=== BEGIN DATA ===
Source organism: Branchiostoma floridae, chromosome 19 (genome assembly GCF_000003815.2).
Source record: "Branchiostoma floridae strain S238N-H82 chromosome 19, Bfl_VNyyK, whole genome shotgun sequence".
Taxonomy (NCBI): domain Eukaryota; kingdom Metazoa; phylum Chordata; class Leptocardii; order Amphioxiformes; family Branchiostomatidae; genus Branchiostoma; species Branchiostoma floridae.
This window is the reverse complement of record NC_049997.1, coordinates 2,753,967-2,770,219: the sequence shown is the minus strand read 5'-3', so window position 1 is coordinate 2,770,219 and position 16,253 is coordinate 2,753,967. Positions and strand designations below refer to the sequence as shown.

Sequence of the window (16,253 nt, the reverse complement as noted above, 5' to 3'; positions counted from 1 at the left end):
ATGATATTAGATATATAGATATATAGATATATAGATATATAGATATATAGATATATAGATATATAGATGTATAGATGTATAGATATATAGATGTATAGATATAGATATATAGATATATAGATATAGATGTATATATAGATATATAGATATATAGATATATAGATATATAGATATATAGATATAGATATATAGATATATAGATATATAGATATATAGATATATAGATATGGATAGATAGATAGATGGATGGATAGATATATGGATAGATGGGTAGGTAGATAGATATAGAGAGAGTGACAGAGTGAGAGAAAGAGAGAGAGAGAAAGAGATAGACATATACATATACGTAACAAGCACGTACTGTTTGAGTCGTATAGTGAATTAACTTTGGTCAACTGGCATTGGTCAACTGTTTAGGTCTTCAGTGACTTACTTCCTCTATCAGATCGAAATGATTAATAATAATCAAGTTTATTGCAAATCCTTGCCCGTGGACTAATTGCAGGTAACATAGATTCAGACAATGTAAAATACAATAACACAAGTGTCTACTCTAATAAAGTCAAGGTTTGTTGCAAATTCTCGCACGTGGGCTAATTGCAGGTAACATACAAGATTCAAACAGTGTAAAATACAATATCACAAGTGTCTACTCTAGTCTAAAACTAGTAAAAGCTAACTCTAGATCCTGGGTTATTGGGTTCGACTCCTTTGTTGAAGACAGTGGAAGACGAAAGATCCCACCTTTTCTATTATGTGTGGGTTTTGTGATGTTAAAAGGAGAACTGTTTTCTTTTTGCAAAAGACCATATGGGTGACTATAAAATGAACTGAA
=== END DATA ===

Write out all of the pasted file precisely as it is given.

Source organism: Branchiostoma floridae, chromosome 19 (genome assembly GCF_000003815.2).
Source record: "Branchiostoma floridae strain S238N-H82 chromosome 19, Bfl_VNyyK, whole genome shotgun sequence".
Taxonomy (NCBI): domain Eukaryota; kingdom Metazoa; phylum Chordata; class Leptocardii; order Amphioxiformes; family Branchiostomatidae; genus Branchiostoma; species Branchiostoma floridae.
This window is the reverse complement of record NC_049997.1, coordinates 2,753,967-2,770,219: the sequence shown is the minus strand read 5'-3', so window position 1 is coordinate 2,770,219 and position 16,253 is coordinate 2,753,967. Positions and strand designations below refer to the sequence as shown.

Sequence of the window (16,253 nt, the reverse complement as noted above, 5' to 3'; positions counted from 1 at the left end):
ATGATATTAGATATATAGATATATAGATATATAGATATATAGATATATAGATATATAGATATATAGATGTATAGATGTATAGATATATAGATGTATAGATATAGATATATAGATATATAGATATAGATGTATATATAGATATATAGATATATAGATATATAGATATATAGATATATAGATATAGATATATAGATATATAGATATATAGATATATAGATATATAGATATGGATAGATAGATAGATGGATGGATAGATATATGGATAGATGGGTAGGTAGATAGATATAGAGAGAGTGACAGAGTGAGAGAAAGAGAGAGAGAGAAAGAGATAGACATATACATATACGTAACAAGCACGTACTGTTTGAGTCGTATAGTGAATTAACTTTGGTCAACTGGCATTGGTCAACTGTTTAGGTCTTCAGTGACTTACTTCCTCTATCAGATCGAAATGATTAATAATAATCAAGTTTATTGCAAATCCTTGCCCGTGGACTAATTGCAGGTAACATAGATTCAGACAATGTAAAATACAATAACACAAGTGTCTACTCTAATAAAGTCAAGGTTTGTTGCAAATTCTCGCACGTGGGCTAATTGCAGGTAACATACAAGATTCAAACAGTGTAAAATACAATATCACAAGTGTCTACTCTAGTCTAAAACTAGTAAAAGCTAACTCTAGATCCTGGGTTATTGGGTTCGACTCCTTTGTTGAAGACAGTGGAAGACGAAAGATCCCACCTTTTCTATTATGTGTGGGTTTTGTGATGTTAAAAGGAGAACTGTTTTCTTTTTGCAAAAGACCATATGGGTGACTATAAAATGAACTGAA